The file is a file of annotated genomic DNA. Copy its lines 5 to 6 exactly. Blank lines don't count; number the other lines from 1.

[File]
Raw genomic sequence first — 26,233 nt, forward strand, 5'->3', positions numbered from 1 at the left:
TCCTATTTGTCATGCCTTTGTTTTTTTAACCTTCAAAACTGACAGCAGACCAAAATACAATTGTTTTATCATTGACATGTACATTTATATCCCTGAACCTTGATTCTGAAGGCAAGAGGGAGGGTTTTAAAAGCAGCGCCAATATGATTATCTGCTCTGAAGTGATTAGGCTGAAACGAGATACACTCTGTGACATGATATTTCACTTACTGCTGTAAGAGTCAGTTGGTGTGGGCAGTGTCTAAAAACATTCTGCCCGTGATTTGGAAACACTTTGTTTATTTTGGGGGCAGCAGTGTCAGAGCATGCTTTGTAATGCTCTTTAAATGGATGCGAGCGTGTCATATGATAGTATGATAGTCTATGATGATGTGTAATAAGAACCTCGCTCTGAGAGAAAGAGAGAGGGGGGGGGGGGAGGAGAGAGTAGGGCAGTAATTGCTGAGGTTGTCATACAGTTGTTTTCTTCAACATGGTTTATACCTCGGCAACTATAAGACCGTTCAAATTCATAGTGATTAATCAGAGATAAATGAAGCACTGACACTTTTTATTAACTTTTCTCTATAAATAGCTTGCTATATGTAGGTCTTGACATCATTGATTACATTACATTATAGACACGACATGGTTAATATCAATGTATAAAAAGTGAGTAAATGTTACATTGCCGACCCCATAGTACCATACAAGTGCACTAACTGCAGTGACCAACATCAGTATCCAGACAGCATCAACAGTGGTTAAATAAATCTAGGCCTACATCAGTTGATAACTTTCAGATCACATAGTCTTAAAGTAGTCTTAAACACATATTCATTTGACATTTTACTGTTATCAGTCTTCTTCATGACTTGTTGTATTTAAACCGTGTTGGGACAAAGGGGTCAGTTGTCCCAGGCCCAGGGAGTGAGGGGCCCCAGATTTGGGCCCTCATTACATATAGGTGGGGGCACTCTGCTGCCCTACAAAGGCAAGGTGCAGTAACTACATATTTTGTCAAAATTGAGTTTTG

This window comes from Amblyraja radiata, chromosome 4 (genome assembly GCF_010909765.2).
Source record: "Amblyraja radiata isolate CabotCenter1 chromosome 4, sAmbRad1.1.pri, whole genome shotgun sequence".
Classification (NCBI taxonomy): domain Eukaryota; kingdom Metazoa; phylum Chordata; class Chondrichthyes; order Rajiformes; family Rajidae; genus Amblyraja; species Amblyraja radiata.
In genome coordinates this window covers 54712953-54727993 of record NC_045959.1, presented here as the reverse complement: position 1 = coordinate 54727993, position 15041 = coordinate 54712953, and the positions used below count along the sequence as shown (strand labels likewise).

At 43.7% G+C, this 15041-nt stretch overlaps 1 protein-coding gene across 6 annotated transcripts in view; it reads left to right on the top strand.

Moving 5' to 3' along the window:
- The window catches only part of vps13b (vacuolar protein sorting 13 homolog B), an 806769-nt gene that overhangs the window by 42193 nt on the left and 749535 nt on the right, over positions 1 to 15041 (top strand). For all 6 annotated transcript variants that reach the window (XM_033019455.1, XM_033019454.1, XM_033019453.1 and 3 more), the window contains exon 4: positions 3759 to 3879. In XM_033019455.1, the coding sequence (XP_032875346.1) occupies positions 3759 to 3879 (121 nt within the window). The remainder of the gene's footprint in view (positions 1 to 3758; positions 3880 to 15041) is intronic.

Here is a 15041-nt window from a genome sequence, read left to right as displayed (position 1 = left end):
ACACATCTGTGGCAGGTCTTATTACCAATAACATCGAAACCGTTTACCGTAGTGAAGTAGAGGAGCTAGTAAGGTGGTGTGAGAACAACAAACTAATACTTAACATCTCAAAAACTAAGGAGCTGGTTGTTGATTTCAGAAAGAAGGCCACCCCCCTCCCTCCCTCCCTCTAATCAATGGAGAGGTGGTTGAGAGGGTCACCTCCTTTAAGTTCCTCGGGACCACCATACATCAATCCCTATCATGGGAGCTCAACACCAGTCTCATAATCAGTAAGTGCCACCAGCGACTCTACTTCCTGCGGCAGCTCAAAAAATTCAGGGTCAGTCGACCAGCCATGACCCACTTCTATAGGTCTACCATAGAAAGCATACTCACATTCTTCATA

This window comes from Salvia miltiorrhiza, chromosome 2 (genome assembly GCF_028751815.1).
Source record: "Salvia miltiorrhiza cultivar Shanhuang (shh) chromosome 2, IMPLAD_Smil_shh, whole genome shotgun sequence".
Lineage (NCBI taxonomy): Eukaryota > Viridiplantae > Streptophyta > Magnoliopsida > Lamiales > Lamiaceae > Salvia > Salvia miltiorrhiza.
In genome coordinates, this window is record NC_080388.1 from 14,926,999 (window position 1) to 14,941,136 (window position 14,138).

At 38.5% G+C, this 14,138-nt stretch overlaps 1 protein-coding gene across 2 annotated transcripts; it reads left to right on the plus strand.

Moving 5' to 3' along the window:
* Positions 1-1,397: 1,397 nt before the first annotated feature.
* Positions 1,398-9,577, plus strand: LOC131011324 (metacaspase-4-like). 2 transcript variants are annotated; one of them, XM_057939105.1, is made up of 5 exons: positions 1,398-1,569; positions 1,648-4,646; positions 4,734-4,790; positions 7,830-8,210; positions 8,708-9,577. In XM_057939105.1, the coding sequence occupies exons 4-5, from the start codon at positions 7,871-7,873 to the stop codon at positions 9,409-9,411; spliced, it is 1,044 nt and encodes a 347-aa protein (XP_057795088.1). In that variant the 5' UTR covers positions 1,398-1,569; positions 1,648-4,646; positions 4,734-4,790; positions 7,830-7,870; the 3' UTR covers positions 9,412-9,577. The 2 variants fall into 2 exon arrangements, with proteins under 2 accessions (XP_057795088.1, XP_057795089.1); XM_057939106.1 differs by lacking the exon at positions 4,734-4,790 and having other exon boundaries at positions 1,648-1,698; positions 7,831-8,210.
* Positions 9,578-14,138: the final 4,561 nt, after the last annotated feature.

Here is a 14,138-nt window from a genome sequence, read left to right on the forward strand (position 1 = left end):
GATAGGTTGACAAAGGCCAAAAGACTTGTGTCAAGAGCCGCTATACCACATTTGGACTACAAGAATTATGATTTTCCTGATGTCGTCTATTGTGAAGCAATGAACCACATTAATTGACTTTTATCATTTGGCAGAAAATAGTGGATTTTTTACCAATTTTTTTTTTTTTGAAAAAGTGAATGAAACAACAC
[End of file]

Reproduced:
Classification (NCBI taxonomy): domain Eukaryota; kingdom Metazoa; phylum Chordata; class Chondrichthyes; order Rajiformes; family Rajidae; genus Amblyraja; species Amblyraja radiata.
In genome coordinates this window covers 54712953-54727993 of record NC_045959.1, presented here as the reverse complement: position 1 = coordinate 54727993, position 15041 = coordinate 54712953, and the positions used below count along the sequence as shown (strand labels likewise).